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A reporter and her cameraman connect a surviving Jonestown leader and a TV exec's missing son to a drug war where jungle installations are being massacred by an army of natives and a skilled white assassin.
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The film begins when the legendary swordsman Miyamoto Musashi is still named Shinmen Takezo. After being on the losing side of the Battle of Sekigahara, Takezo and his friend manage to escape and come across a young woman and her mother.
A giant asteroid is heading toward Earth so some astronauts disembark from a nearby space station to blow it up. The mission is successful, and they return to the station unknowingly bringing back a gooey green substance that mutates into one-eyed tentacled monsters that feed off electricity. Soon the station is crawling with them, and people are being zapped left and right!Written by
As composer Charles Fox explained in his book "Killing Me Softly: My Life in Music", he was hired to track existing music into the U.S. re-cut of the film since there was no budget to do a new score. He agreed, with hesitation and insisted he not be credited. The film was tracked with heavily edited music from various composers, including cues from the original composer and even existing pieces by Fox, but much to his surprise the film opened with his name not only credited, but credited as the composer. See more »
When the team is on the asteroid, the overhead studio lights are clearly reflected on the helmets. See more »
[examining a charred corpse from which smoke is still rising]
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Although "The Green Slime" was released in the U.S. as a 90 minute version, director Kinji Fukasaku and his editor prepared a much more tightly edited 77 minute version (called "Gamma III: Big Military Space Operation") for release in Japan. This "Japanese" version eliminates the Robert Horton/Richard Jaeckel/Luciana Paluzzi relationship triangle, and is much more "militaristic" in tone. Several scenes are edited differently, additional alternate music cues are used (which are less "sci-fi" sounding than the "Amercian" version), and the rock and roll theme song is omitted entirely (replaced by a military march theme). The ending before the credit roll has additional scenes inserted with Paluzzi and Jaeckel, which change the tone of the ending from optimistic to downbeat. See more »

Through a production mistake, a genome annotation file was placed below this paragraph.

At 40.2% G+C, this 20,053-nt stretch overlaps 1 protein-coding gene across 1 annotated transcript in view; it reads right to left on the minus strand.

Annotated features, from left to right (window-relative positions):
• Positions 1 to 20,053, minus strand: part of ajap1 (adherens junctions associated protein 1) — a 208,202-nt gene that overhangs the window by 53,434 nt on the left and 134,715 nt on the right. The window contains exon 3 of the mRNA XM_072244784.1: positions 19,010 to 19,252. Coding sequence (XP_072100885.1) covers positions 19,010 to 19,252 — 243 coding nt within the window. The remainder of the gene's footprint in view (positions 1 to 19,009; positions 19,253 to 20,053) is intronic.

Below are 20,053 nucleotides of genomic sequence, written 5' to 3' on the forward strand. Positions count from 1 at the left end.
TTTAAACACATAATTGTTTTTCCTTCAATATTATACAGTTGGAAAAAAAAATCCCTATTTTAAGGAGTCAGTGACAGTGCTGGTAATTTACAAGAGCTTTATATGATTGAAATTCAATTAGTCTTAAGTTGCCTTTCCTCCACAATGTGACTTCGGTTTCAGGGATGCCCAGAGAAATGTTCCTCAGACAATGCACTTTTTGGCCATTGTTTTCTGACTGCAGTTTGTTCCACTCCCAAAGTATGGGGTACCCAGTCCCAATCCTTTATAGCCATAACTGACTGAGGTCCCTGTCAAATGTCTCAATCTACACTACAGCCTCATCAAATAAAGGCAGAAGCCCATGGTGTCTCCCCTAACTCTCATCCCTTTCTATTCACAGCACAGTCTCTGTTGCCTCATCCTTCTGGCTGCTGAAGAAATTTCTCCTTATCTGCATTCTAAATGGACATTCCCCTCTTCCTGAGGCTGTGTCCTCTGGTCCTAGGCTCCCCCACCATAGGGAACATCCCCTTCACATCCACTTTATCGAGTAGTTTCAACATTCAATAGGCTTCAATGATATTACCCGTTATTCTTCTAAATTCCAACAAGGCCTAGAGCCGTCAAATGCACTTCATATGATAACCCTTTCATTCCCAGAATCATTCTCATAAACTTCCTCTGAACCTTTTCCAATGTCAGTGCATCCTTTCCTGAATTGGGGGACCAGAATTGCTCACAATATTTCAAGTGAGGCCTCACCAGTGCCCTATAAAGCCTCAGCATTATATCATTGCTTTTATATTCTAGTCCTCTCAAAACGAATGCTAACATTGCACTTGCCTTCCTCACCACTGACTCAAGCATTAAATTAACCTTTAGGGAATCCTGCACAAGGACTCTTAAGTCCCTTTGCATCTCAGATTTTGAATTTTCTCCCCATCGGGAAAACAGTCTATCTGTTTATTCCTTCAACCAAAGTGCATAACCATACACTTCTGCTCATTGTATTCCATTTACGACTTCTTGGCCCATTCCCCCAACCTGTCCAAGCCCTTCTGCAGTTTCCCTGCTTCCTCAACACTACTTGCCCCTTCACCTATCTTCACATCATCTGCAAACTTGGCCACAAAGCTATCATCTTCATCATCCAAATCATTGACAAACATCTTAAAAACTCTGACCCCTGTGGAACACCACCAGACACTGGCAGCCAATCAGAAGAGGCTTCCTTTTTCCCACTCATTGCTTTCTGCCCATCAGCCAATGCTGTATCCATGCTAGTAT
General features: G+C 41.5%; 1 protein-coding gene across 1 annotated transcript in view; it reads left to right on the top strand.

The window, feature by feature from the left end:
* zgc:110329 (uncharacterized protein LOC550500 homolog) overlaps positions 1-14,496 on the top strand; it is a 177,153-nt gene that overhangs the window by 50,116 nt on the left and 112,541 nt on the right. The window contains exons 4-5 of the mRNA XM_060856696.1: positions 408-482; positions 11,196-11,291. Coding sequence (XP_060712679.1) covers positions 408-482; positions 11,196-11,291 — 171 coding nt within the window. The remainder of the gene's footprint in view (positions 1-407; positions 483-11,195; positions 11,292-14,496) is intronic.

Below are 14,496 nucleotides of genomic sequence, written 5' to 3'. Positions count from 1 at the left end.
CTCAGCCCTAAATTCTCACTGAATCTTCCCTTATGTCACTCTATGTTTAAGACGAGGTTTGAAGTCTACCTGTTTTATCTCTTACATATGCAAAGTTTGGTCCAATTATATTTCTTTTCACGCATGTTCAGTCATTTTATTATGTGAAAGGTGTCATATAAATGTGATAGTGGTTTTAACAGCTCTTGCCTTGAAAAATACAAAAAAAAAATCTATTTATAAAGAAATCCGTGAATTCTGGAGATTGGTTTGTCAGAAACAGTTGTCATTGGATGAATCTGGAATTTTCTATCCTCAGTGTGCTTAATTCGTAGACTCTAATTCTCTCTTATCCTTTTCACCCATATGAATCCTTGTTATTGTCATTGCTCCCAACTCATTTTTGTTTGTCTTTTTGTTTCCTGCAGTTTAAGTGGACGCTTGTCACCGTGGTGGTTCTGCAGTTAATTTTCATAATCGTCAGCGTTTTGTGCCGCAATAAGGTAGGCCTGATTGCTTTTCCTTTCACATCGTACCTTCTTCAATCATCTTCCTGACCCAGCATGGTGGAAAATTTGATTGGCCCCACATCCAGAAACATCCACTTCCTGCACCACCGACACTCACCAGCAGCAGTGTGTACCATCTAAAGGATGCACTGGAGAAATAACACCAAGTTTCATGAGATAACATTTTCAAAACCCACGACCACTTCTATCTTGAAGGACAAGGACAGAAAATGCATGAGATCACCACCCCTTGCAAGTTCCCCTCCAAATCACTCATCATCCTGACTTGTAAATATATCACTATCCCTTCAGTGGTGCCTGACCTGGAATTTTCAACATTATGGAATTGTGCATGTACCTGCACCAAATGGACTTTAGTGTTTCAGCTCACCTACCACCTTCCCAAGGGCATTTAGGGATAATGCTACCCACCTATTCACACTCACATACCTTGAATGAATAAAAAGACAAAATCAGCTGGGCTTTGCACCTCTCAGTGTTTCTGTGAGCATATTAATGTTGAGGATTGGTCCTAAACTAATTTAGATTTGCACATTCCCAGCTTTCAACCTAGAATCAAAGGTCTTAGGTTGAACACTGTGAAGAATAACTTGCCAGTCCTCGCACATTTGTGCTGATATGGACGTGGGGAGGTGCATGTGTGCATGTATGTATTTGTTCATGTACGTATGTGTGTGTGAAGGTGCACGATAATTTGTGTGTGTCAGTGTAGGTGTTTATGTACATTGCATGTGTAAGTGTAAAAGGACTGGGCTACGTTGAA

Robert Horton was on the downslide and poor Richard Jaeckel was stuck in one more film unworthy of his talents. Luciana Paluzzi....well, with neither talent nor anywhere to slide, I guess she belongs in this movie.
It's bright, loud and brassy and everything in the space station screams of the 1960's, including the theme song which has to be the most unusual ever tacked on to a sci-fi film. The color process they used (is it Technicolor?) is so unreal that the whole thing reminds me of a comic book. Watch "Danger,Diabolik" and you'll get that same feeling. Bile greens and mucous yellows.....ugh.
The story line is not much but the special effects, frankly, may be better than some of that period. This was made before fx came into their own, so be a little forgiving. The monsters are not very well conceived and they are soooo slow moving.
Just watch this one for the fun of it and try to forget how embarrassed the actors must have been mouthing those lines, wearing those outfits and running around in cardboard sets while being pursued (very slowly) by a bunch of green Jello. What a hoot!!
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